Poor Family Papers, 1791-1921. John and Lucy (Tappan) Pierce. John Pierce to Benjamin Tappan, 1810-1814. A-132, folder 9, Schlesinger Library, Radcliffe Institute, Harvard University, Cambridge, Mass.

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No 48. Boston, 8 March, 1810.

Dear Sir,

I am in town, not only to attend Thursday Lecture, but alas! for me, to preach it. I am now at you son John's store, and can spare you 10 minutes.

Thursday before last, 22 Feb. I brought out Eliza and Elisabeth, who had been tarrying in Boston with her aunt.

The next day, brother John & wife with their two children came out, & spent a generous day with us. I forgot to mention Wm's daughter, who is really a fine child and who appears not only contented, but happy.

On the 26 Feb. I attended the funeral of Mrs Howe at Dorchester, my beloved Aunt, the only surviving sister of my mother. She was a truly pious and intelligent woman, and has left a long written legacy of advice and instruction to her children.

1 March I dined at Mr Tyng's, who lately married Betsy Higginson. We had a considerable party.

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Last sabbath, brother Edwards and Lewis spent the day with us.

On Monday, we had, what has been a rare thing with us, a funeral. It was that of a Mrs Blanchard, a poor woman, Aet. 66.

Our people have been very generous in subscribing to the relief of Capt Clark and his carpenter, who lately lost a new valuable house by fire. We have already had upwards of $800, which will be little more than half the loss. Brookline people were always famous for deeds of charity.

Lucy still keeps about, a week beyond her calculation. We are anx iously looking out for the event. I shall go out at noon to prevent a surprise. I hope, through the smiles of a kind prov idence, to announce to you good tidings in my next. In the mean time, with my best regards to mother & our family connexions, I am your affectionate son,

John Pierce.

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48

4 March, 1810

N48

Mr Benjamin Tappan,

Northampton.

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No49. -------------------------------------------------Brookline, 22 March, 1810.

Dear Parents,

As I predicted, my present letter is to announce to you the joyful tidings, that Lucy is safely confined with another daughter. To par ents it will be expected, that I shall be some what particular in detailing circumstances, though as Eliza writes, it will probably be a story twice told; yet I may possibly mention some circumstances, which escape her recollec tion or knowledge.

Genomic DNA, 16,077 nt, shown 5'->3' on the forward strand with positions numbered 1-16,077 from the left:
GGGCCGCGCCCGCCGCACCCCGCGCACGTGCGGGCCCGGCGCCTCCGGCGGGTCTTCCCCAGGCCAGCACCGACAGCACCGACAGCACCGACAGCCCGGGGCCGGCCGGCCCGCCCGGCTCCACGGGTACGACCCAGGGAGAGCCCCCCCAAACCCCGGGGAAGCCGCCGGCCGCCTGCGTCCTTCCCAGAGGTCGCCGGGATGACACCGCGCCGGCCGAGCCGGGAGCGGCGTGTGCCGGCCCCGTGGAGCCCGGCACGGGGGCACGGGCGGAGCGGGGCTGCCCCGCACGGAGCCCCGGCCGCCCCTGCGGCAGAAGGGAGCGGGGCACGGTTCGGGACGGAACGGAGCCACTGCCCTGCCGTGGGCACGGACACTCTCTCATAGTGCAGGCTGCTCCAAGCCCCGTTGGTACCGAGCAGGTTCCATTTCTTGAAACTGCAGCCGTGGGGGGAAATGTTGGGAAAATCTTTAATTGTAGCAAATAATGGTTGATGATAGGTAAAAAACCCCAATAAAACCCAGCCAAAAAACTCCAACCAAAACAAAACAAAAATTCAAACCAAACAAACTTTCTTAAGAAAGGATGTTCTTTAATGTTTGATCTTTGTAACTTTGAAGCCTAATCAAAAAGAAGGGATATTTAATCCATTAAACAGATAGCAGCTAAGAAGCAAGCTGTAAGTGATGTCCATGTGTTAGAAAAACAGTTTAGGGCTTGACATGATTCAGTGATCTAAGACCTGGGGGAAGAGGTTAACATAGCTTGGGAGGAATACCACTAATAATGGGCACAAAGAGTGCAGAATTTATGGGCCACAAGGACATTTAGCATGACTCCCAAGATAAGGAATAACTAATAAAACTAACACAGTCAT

Lucy had waited so long beyond the 1st of March, that she became almost impa tient for the great event to arrive. Her nurse, a poor woman, was fortunately sent for by a woman in Roxbury, who had not previously engaged her, and there she has staid 3 weeks of our engagement, so that she will sustain no loss by waiting for us.

Monday afternoon, the 19th, Lucy was so disagreeably affected with the heart burn, that she took, of her own accord, while I was gone to the Association in Boston, a dose of epicac. But, she was so fearful of exceeding

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the proper quantity, that she took merely enough to produce a great nausea throughout the afternoon and night. Early tuesday morning, the 20th she sent me down to get a good large potion of mother's catholican, I mean butternut physick. This she took, before she arose. But the only effect was to operate most powerfully as an emetick. On rising late in the morning, she had some omen (I cannot tell what, mother will know) which she always has on the morning of her confinement, which convinced her, that the event was not many hours distant. Unfortunately, as I considered it then, I was to be engaged the whole day in examining schools. The first thing I did was to go to the Doctor's, and see, what his engagements were for the day. He was just preparing to go to the schools; but said, he would not go to the upper one, three miles distant; but would go to that near Mr Heath's at 10 1/2, and would call by the way to see Lucy. When we came down to Mr Heath's district, I expected to meet the Doctor, but he never came there

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at all. I grew very impatient. But on arriving home at 12 1/2, I found Lucy was in so little of a hurry, that he had gone to see a patient in Roxbury. I accordingly dined with the Committee at Laughton's, and in the afternoon examined the lower school. By the way I called in at Mrs Clark's, & gave her the bulletin of the hour. She came without Lucy's knowledge about 3 o'clock. I did not get home till nearly 6. By that time, Lucy's pains were regular, and had considerably increased. She would not let me go for Mrs Walley, till 7. This happened just right; for Mrs W. with her [illegible - whole?] family had spent the day at Dedham. The Dr soon came; and she contined as usual in such cases til 10 3/4 in the evening, when she was delivered of a fine stout daughter. If she is dressed before I go to Boston this morning, I shall endeavour to weigh her, and let you know the result.

This prodigy turns out to weigh but 9 1/4 #. I suspect Lucy intends to call her Ferroline after our good neighbour Mrs Walley.

We desire to be affectionately remembered to all our family connexions.

J & L Pierce.

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